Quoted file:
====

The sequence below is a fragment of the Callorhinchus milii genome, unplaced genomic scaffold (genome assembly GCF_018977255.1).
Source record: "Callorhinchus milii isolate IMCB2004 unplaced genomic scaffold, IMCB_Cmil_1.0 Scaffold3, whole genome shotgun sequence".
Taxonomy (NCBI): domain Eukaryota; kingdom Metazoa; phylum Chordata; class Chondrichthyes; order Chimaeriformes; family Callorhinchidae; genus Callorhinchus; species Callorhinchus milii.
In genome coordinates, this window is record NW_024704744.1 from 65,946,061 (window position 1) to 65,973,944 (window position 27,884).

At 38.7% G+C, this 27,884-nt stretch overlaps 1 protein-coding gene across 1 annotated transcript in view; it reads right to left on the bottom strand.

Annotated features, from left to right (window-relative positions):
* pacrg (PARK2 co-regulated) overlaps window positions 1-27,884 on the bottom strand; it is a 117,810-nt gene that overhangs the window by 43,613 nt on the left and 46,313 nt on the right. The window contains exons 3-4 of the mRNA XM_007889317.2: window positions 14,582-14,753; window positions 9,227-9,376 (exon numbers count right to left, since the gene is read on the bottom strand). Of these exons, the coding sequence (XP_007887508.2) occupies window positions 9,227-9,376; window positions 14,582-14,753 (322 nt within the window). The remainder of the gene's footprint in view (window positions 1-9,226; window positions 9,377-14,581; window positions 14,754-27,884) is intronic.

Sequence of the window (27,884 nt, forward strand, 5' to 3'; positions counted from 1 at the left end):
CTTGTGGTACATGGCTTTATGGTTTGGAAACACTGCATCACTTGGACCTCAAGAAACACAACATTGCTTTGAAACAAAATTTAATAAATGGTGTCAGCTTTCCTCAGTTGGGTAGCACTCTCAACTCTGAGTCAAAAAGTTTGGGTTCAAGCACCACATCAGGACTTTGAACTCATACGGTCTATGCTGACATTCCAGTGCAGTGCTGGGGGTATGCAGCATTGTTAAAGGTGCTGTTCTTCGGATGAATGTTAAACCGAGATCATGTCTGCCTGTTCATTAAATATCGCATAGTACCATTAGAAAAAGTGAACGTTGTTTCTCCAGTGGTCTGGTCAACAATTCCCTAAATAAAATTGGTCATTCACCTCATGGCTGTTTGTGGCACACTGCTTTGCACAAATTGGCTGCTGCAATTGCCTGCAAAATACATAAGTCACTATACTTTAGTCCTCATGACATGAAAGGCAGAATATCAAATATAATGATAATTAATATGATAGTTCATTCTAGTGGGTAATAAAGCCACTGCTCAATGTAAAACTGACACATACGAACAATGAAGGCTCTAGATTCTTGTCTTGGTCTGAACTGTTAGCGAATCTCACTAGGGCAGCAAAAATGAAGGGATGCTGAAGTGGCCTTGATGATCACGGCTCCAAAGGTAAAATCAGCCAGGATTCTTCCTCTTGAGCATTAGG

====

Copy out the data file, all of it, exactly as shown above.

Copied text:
The sequence below is a fragment of the Callorhinchus milii genome, unplaced genomic scaffold (genome assembly GCF_018977255.1).
Source record: "Callorhinchus milii isolate IMCB2004 unplaced genomic scaffold, IMCB_Cmil_1.0 Scaffold3, whole genome shotgun sequence".
Taxonomy (NCBI): domain Eukaryota; kingdom Metazoa; phylum Chordata; class Chondrichthyes; order Chimaeriformes; family Callorhinchidae; genus Callorhinchus; species Callorhinchus milii.
In genome coordinates, this window is record NW_024704744.1 from 65,946,061 (window position 1) to 65,973,944 (window position 27,884).

At 38.7% G+C, this 27,884-nt stretch overlaps 1 protein-coding gene across 1 annotated transcript in view; it reads right to left on the bottom strand.

Annotated features, from left to right (window-relative positions):
* pacrg (PARK2 co-regulated) overlaps window positions 1-27,884 on the bottom strand; it is a 117,810-nt gene that overhangs the window by 43,613 nt on the left and 46,313 nt on the right. The window contains exons 3-4 of the mRNA XM_007889317.2: window positions 14,582-14,753; window positions 9,227-9,376 (exon numbers count right to left, since the gene is read on the bottom strand). Of these exons, the coding sequence (XP_007887508.2) occupies window positions 9,227-9,376; window positions 14,582-14,753 (322 nt within the window). The remainder of the gene's footprint in view (window positions 1-9,226; window positions 9,377-14,581; window positions 14,754-27,884) is intronic.

Sequence of the window (27,884 nt, forward strand, 5' to 3'; positions counted from 1 at the left end):
CTTGTGGTACATGGCTTTATGGTTTGGAAACACTGCATCACTTGGACCTCAAGAAACACAACATTGCTTTGAAACAAAATTTAATAAATGGTGTCAGCTTTCCTCAGTTGGGTAGCACTCTCAACTCTGAGTCAAAAAGTTTGGGTTCAAGCACCACATCAGGACTTTGAACTCATACGGTCTATGCTGACATTCCAGTGCAGTGCTGGGGGTATGCAGCATTGTTAAAGGTGCTGTTCTTCGGATGAATGTTAAACCGAGATCATGTCTGCCTGTTCATTAAATATCGCATAGTACCATTAGAAAAAGTGAACGTTGTTTCTCCAGTGGTCTGGTCAACAATTCCCTAAATAAAATTGGTCATTCACCTCATGGCTGTTTGTGGCACACTGCTTTGCACAAATTGGCTGCTGCAATTGCCTGCAAAATACATAAGTCACTATACTTTAGTCCTCATGACATGAAAGGCAGAATATCAAATATAATGATAATTAATATGATAGTTCATTCTAGTGGGTAATAAAGCCACTGCTCAATGTAAAACTGACACATACGAACAATGAAGGCTCTAGATTCTTGTCTTGGTCTGAACTGTTAGCGAATCTCACTAGGGCAGCAAAAATGAAGGGATGCTGAAGTGGCCTTGATGATCACGGCTCCAAAGGTAAAATCAGCCAGGATTCTTCCTCTTGAGCATTAGG